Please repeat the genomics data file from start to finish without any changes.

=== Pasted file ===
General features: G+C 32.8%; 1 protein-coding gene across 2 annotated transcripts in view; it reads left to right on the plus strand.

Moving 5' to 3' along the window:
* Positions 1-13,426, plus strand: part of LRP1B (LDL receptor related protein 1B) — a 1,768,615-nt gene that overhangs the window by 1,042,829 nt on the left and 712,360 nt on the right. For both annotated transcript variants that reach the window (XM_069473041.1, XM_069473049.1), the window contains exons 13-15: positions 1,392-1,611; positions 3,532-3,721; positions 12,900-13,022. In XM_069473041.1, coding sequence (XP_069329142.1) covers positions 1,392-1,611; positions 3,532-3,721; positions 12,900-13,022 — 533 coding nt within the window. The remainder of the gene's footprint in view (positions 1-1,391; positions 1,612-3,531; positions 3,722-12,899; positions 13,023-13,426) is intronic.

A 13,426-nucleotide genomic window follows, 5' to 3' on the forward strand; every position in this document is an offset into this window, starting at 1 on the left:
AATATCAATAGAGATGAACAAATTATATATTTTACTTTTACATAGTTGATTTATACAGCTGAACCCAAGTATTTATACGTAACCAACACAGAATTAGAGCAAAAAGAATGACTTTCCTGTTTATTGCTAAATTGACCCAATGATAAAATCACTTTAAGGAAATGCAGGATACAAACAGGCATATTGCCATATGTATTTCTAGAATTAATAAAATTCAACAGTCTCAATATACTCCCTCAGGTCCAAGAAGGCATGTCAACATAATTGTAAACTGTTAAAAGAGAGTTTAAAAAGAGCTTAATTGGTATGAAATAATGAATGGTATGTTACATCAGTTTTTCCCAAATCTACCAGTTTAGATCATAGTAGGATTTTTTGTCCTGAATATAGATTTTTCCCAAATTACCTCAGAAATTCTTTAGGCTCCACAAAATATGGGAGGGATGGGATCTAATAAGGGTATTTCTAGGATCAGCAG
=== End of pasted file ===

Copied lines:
General features: G+C 32.8%; 1 protein-coding gene across 2 annotated transcripts in view; it reads left to right on the plus strand.

Moving 5' to 3' along the window:
* Positions 1-13,426, plus strand: part of LRP1B (LDL receptor related protein 1B) — a 1,768,615-nt gene that overhangs the window by 1,042,829 nt on the left and 712,360 nt on the right. For both annotated transcript variants that reach the window (XM_069473041.1, XM_069473049.1), the window contains exons 13-15: positions 1,392-1,611; positions 3,532-3,721; positions 12,900-13,022. In XM_069473041.1, coding sequence (XP_069329142.1) covers positions 1,392-1,611; positions 3,532-3,721; positions 12,900-13,022 — 533 coding nt within the window. The remainder of the gene's footprint in view (positions 1-1,391; positions 1,612-3,531; positions 3,722-12,899; positions 13,023-13,426) is intronic.

A 13,426-nucleotide genomic window follows, 5' to 3' on the forward strand; every position in this document is an offset into this window, starting at 1 on the left:
AATATCAATAGAGATGAACAAATTATATATTTTACTTTTACATAGTTGATTTATACAGCTGAACCCAAGTATTTATACGTAACCAACACAGAATTAGAGCAAAAAGAATGACTTTCCTGTTTATTGCTAAATTGACCCAATGATAAAATCACTTTAAGGAAATGCAGGATACAAACAGGCATATTGCCATATGTATTTCTAGAATTAATAAAATTCAACAGTCTCAATATACTCCCTCAGGTCCAAGAAGGCATGTCAACATAATTGTAAACTGTTAAAAGAGAGTTTAAAAAGAGCTTAATTGGTATGAAATAATGAATGGTATGTTACATCAGTTTTTCCCAAATCTACCAGTTTAGATCATAGTAGGATTTTTTGTCCTGAATATAGATTTTTCCCAAATTACCTCAGAAATTCTTTAGGCTCCACAAAATATGGGAGGGATGGGATCTAATAAGGGTATTTCTAGGATCAGCAG